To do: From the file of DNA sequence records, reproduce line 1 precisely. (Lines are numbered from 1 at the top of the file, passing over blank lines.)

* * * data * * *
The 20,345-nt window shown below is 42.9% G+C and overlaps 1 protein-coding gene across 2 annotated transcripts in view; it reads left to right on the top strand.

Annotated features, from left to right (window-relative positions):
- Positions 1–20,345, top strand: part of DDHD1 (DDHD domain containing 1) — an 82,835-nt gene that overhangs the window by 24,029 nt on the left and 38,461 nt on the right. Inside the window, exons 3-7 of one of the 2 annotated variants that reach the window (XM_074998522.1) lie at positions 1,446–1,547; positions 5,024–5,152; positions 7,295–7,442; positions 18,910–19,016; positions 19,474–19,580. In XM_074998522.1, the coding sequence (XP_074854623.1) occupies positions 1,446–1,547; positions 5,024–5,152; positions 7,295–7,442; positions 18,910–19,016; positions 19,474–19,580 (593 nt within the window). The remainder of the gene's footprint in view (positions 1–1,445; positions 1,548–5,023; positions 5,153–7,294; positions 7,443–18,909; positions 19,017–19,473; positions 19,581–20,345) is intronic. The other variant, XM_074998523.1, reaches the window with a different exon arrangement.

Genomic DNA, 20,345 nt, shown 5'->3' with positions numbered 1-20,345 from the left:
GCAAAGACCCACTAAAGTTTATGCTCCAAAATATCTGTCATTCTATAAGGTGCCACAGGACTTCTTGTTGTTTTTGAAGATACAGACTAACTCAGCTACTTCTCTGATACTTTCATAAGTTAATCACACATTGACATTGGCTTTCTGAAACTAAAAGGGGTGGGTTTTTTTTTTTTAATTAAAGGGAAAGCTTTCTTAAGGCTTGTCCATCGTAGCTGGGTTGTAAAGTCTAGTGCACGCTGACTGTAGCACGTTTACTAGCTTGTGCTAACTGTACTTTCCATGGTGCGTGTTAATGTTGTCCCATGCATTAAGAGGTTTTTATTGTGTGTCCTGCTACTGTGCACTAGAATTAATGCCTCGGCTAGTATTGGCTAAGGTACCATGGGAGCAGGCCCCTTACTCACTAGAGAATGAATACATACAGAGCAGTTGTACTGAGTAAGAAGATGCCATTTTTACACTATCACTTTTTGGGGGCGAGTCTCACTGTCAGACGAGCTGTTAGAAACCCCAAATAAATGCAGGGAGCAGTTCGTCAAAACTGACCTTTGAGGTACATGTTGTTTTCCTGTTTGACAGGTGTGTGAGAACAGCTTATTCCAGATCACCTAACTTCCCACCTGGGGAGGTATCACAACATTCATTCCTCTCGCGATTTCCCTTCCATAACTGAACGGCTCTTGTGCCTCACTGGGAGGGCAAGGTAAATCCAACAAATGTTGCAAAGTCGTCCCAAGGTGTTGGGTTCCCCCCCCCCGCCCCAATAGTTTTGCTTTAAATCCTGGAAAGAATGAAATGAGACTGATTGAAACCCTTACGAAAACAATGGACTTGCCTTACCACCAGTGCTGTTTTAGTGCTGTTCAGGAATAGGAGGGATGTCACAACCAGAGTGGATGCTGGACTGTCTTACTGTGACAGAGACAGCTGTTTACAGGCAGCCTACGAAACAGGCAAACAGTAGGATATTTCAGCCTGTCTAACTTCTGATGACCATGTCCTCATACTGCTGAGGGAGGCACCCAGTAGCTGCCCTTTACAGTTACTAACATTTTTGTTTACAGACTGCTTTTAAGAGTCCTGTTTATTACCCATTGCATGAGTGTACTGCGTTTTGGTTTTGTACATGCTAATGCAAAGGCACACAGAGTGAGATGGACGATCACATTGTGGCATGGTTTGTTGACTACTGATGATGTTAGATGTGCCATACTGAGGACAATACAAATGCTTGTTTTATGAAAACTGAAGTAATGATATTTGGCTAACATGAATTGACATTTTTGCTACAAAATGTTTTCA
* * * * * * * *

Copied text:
The 20,345-nt window shown below is 42.9% G+C and overlaps 1 protein-coding gene across 2 annotated transcripts in view; it reads left to right on the top strand.